Greenline instruments may give you the stability of resin with the warmth of wood.

Get out and try some instruments. Your questions here will give you some information about the instruments, but only your playing them will give you the true answers to your questions.

Happy hunting.
 

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I recommend Fox oboes to all my students, and own one myself, in addition to two Lorees. I don't think you can beat a Fox for great intonation, focused sound and durability. Fox oboes are sensational, and you don't ever have to worry about cracking one, something you can't say for wooden instruments!
 

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I tried a Fox wooden oboe a few years ago and was not impressed by its tone. No top oboist (that I am aware of) plays Fox oboes.
Not to declare myself to be a top player, but I play a Fox Sayen oboe, as do Pedro Diaz from the Met Opera Orchestra and Liz Koch Tiscione from the Atlanta Symphony, among others. I'm happy to answer any questions anyone has.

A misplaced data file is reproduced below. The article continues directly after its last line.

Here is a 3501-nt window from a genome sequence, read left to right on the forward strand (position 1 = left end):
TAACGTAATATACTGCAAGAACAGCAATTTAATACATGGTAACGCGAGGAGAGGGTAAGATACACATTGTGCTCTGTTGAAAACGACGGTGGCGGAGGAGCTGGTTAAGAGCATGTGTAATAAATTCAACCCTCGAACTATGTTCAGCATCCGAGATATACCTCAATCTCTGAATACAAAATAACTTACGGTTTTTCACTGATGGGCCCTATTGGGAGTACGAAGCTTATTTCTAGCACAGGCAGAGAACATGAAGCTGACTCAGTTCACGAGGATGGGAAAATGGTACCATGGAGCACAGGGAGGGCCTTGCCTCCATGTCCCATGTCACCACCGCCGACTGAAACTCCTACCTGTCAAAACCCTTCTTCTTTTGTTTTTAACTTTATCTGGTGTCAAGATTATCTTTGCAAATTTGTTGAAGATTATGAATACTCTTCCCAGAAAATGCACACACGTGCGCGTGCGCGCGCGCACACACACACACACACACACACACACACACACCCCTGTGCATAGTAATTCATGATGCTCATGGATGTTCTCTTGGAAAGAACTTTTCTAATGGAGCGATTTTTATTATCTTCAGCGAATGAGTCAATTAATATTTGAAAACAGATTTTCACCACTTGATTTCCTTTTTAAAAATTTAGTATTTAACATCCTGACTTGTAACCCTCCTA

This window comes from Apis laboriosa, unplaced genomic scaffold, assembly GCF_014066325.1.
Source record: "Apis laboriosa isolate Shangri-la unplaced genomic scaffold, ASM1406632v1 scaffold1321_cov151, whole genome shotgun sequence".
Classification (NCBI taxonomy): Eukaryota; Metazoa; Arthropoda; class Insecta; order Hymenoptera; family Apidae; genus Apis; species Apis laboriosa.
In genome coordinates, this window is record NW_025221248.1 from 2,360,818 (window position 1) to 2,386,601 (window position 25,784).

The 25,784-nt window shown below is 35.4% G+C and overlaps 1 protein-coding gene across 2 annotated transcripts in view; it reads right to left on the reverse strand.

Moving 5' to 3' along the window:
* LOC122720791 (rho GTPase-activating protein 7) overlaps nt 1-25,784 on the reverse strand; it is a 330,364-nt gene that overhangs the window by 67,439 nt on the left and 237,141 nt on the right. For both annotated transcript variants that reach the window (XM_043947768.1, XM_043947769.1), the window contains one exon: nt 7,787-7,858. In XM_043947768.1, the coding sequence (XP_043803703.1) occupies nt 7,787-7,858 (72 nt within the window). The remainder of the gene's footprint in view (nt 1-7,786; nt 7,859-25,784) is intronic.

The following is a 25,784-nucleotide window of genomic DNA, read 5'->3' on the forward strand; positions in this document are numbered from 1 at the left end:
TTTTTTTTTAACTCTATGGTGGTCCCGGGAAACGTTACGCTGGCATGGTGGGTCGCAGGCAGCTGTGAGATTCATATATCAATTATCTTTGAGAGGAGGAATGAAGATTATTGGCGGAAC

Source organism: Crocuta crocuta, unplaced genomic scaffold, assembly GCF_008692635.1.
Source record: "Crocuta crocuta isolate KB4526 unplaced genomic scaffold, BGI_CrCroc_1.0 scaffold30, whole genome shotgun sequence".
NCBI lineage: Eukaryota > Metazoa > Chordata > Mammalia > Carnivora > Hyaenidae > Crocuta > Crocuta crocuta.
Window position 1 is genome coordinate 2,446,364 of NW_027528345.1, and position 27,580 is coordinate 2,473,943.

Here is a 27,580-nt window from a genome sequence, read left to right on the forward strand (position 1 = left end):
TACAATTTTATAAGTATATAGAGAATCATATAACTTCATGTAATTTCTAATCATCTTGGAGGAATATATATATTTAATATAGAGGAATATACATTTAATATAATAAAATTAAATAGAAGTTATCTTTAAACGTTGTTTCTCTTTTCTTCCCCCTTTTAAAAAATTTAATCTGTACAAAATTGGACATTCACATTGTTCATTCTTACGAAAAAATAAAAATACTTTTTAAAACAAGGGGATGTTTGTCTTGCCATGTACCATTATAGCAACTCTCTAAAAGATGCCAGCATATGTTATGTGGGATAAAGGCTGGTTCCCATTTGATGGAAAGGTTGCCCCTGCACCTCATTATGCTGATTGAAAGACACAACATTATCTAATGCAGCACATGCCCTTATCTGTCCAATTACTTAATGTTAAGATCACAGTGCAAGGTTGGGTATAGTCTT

Aaron Hill
 

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I tried the Fox Sayen a few years ago. Fine oboe...good sound and intonation, but low resale value.

I find oboes to be very personal...so much of the tone and sound come from the instrument, I suggest trying and comparing before buying as three examples of the same model may sound and play differently. Unless you look be in Chicago or New York, you probably don’t live near any stores so will have to have them shipped to you.

I recommend shawna at oboe Chicago or Jeff at Midwest musical imports. Both have websites with a good selection of new and used oboes and liberal trial policies.

I now play a Covey I’m very happy with, and have had love/hate relationships with Loree. Another brand to consider is MCW. A Bulgheroni manufacture, but assembled and fine tuned by Mark Chernow. Missing the c banana key, but otherwise, a great instrument in every respect (I play a Bulgheroni EH so am biased).